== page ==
24 March 2020

Estate Planning Considerations During COVID-19

***Information and guidance in client updates was up to date at time of publication. During the pandemic, information and guidance has been changing rapidly. If you have any questions about the information contained in a client update, please contact the author(s) or your Miller Johnson attorney.***

In only a few weeks, the coronavirus disease 2019 (COVID-19) outbreak has changed the world in completely unprecedented ways.  Staying home when possible, practicing social distancing, and taking all safety and health precautions recommended by the Center for Disease Control (CDC) and World Health Organization (WHO) are all part and parcel to helping flatten the curve and allow the health care system to adequately treat this novel disease.

The most frightening part of COVID-19 is the feeling that so much is beyond our control.  But there are plenty of things we can control.  We have made a list of the important estate planning tasks that can protect you and your family in the event of an unexpected illness or death.  Our estate planning team is generally working remotely, and we stand ready to assist you.  Here is a list of things you can do (from an estate planning perspective) that may help you feel a little more in control in these uncertain times.

  1. Review or Create Your Patient Advocate Designation:A Patient Advocate Designation (PA) is a legal document and is also known as an “Advance Directive,” “Health Care Power of Attorney,” or “Health Care Directive.” With a PA, you can appoint someone you trust to make health care decisions and advocate for you when you cannot do so for yourself. You can include directions regarding end of life decisions, as well as other decisions about your care and treatment.  In Michigan, medical providers frequently consult with the spouse and adult children (if any) about medical care, but even your closest family members don’t have legal authority to act unless you name them in a written document.  Make sure every adult in your family has a PA in place. If you have adult children, talk to them about signing their own PA.  Once a child turns 18, they are legally an adult and parents no longer have rights to make medical decisions for those children. Most importantly, talk to your loved ones about your wishes regarding your medical care.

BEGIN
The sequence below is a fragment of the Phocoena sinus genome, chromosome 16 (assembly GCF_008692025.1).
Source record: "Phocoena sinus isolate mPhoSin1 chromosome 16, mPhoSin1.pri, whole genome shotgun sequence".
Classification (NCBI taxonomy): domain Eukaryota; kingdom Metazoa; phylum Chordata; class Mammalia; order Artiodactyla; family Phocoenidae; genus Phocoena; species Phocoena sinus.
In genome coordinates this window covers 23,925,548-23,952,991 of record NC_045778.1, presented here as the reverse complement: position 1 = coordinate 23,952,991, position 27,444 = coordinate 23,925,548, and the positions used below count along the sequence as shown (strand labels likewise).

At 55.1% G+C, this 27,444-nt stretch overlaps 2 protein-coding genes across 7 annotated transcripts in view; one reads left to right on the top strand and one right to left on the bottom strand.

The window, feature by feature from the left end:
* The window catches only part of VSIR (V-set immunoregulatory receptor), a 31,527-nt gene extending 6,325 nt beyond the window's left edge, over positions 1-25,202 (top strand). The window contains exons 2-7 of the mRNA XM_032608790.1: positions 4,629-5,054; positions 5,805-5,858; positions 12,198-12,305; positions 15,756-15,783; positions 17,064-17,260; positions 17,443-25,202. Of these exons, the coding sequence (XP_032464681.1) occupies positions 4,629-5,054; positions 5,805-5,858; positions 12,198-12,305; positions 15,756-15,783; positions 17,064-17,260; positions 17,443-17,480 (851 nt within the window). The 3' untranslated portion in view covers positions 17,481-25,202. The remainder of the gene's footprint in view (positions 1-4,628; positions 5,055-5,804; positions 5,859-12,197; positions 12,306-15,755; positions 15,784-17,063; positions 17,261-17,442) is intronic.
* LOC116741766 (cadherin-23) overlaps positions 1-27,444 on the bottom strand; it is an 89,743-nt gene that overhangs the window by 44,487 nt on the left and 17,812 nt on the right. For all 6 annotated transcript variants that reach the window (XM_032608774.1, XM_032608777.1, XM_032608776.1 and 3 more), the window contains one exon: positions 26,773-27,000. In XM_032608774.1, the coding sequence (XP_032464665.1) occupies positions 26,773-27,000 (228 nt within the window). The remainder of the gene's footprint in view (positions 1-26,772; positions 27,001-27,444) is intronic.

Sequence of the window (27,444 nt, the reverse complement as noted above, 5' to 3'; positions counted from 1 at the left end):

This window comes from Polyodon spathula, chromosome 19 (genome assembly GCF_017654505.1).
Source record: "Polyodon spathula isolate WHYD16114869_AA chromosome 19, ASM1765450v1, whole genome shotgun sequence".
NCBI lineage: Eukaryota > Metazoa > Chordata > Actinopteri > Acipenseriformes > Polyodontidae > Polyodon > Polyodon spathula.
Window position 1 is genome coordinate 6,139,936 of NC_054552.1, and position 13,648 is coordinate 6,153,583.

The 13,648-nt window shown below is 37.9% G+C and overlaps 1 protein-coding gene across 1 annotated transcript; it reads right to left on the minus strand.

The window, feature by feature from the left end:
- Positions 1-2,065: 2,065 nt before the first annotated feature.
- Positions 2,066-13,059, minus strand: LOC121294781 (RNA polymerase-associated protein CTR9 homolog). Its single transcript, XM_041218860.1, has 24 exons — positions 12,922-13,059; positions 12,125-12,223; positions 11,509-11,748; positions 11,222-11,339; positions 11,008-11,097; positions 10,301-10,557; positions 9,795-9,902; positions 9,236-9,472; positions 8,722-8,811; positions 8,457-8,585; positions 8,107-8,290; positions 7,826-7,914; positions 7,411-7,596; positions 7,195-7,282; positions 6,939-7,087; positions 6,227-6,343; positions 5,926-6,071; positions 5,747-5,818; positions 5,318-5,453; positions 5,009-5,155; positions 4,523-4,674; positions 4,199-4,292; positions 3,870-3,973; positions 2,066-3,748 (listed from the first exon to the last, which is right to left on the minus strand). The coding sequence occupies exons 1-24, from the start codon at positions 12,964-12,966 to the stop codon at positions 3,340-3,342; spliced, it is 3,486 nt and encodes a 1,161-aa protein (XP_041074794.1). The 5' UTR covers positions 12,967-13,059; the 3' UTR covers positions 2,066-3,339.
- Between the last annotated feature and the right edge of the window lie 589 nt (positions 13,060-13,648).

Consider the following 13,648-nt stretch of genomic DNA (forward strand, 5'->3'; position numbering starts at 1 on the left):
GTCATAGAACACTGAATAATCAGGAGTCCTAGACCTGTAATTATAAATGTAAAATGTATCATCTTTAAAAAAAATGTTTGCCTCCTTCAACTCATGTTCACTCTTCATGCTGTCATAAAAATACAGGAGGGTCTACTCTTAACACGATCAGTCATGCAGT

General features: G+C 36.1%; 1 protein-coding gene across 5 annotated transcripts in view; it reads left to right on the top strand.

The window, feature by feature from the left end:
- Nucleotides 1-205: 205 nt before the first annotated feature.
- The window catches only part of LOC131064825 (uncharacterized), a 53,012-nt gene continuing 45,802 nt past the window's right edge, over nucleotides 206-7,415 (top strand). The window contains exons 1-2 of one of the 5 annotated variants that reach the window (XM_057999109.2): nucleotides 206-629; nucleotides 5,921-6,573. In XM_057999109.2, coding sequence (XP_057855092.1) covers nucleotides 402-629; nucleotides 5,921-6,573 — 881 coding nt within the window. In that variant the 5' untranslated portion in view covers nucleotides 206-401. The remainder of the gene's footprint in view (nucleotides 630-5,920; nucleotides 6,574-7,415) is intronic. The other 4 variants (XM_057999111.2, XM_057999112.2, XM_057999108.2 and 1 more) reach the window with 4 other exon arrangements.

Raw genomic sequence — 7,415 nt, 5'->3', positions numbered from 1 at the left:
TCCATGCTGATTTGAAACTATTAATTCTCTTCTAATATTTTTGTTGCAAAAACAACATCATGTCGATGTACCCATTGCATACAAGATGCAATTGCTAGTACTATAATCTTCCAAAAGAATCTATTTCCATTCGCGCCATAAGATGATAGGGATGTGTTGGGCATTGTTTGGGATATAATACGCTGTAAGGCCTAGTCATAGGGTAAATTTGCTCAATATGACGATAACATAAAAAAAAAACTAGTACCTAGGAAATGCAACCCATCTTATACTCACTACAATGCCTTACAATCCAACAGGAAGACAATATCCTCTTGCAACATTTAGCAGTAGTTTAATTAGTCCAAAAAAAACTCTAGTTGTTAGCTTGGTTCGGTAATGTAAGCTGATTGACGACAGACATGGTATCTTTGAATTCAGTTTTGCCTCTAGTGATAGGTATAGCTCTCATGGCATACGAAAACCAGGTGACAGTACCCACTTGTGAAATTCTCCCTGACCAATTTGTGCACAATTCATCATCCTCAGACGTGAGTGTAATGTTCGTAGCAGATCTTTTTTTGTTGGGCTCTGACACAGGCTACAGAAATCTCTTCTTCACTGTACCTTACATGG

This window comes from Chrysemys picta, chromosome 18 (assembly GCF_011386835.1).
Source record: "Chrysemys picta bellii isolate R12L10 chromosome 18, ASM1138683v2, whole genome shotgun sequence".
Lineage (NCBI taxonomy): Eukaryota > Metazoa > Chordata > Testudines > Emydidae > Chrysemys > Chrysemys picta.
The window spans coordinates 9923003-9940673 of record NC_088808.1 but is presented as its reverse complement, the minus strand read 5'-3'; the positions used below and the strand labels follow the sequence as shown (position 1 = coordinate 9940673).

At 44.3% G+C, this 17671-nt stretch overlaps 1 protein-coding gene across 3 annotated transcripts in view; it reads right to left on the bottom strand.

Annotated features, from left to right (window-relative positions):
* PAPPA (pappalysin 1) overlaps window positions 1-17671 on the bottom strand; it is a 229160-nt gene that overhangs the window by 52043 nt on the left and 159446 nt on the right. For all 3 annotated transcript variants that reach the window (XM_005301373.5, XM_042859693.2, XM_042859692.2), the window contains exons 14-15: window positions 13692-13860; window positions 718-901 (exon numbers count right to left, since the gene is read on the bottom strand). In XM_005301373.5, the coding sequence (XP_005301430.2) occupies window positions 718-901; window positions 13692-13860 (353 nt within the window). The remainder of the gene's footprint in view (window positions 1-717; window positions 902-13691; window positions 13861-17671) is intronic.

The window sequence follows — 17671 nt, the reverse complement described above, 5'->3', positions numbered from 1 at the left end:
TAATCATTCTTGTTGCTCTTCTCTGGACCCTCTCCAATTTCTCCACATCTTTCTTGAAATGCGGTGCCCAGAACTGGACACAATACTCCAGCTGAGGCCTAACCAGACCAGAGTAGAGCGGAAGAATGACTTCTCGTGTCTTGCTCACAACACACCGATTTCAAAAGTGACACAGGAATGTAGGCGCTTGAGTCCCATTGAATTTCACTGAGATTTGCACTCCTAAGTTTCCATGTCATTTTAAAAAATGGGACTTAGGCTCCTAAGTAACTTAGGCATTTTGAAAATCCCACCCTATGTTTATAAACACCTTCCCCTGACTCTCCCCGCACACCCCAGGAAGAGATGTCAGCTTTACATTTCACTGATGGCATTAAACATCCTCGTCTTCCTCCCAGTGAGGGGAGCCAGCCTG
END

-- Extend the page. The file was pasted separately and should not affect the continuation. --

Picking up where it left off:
2. Look for Your HIPAA Authorization: A PA should also include a HIPAA Authorization.  This document follows the requirements Health Insurance Portability and Accountability Act (HIPAA) to authorize your designated patient advocate to receive information about your health condition and status.  Without one in place, a hospital, medical office, or third-party medical provider may not be able to release medical records or other medical information to your designated patient advocate.
  3. Update or Create A Durable Power of Attorney: A Durable Power of Attorney for Finances (DPA) is a legal document where you designate an Agent to access your assets and make financial decisions on your behalf. A DPA’s scope can be as broad or as narrow you wish.  The broader the scope, the more flexibility the Agent has to properly deal with your assets, make financial, legal, or tax decisions, and handle unanticipated circumstances.  A DPA can be either a “springing” power or one that is effectively immediately upon signing.  With a springing power, you must be incapacitated before your designated Agent can act on your behalf.  Some of the more common powers an Agent may need in emergency situations include handling financial transactions, dealing with bank accounts, transferring funds, paying bills, filing taxes, funding a trust, updating beneficiary designations, and addressing insurance claims.
  4. Review your Wills or Trusts:  While your PA and DPA govern situations during your lifetime, a Last Will & Testament and Revocable Living Trust Agreement address how you want your estate to be handled upon your passing. It is important to review your existing estate plan if your intentions or family or financial situation has changed since you last had your estate plan prepared.  If you do not have a basic Will or Revocable Living Trust Agreement in place, now is a good time to begin the estate planning process.
  5. Check Your Guardian Designations. If you have minor children, then having guardians designated in your estate plan is critical.  Generally, a guardian is designated in your Will; however, Michigan law allows you to sign a separate document to designate a successor guardian even if you don’t sign a formal Will.  The document must have two witnesses but doesn’t need a notary.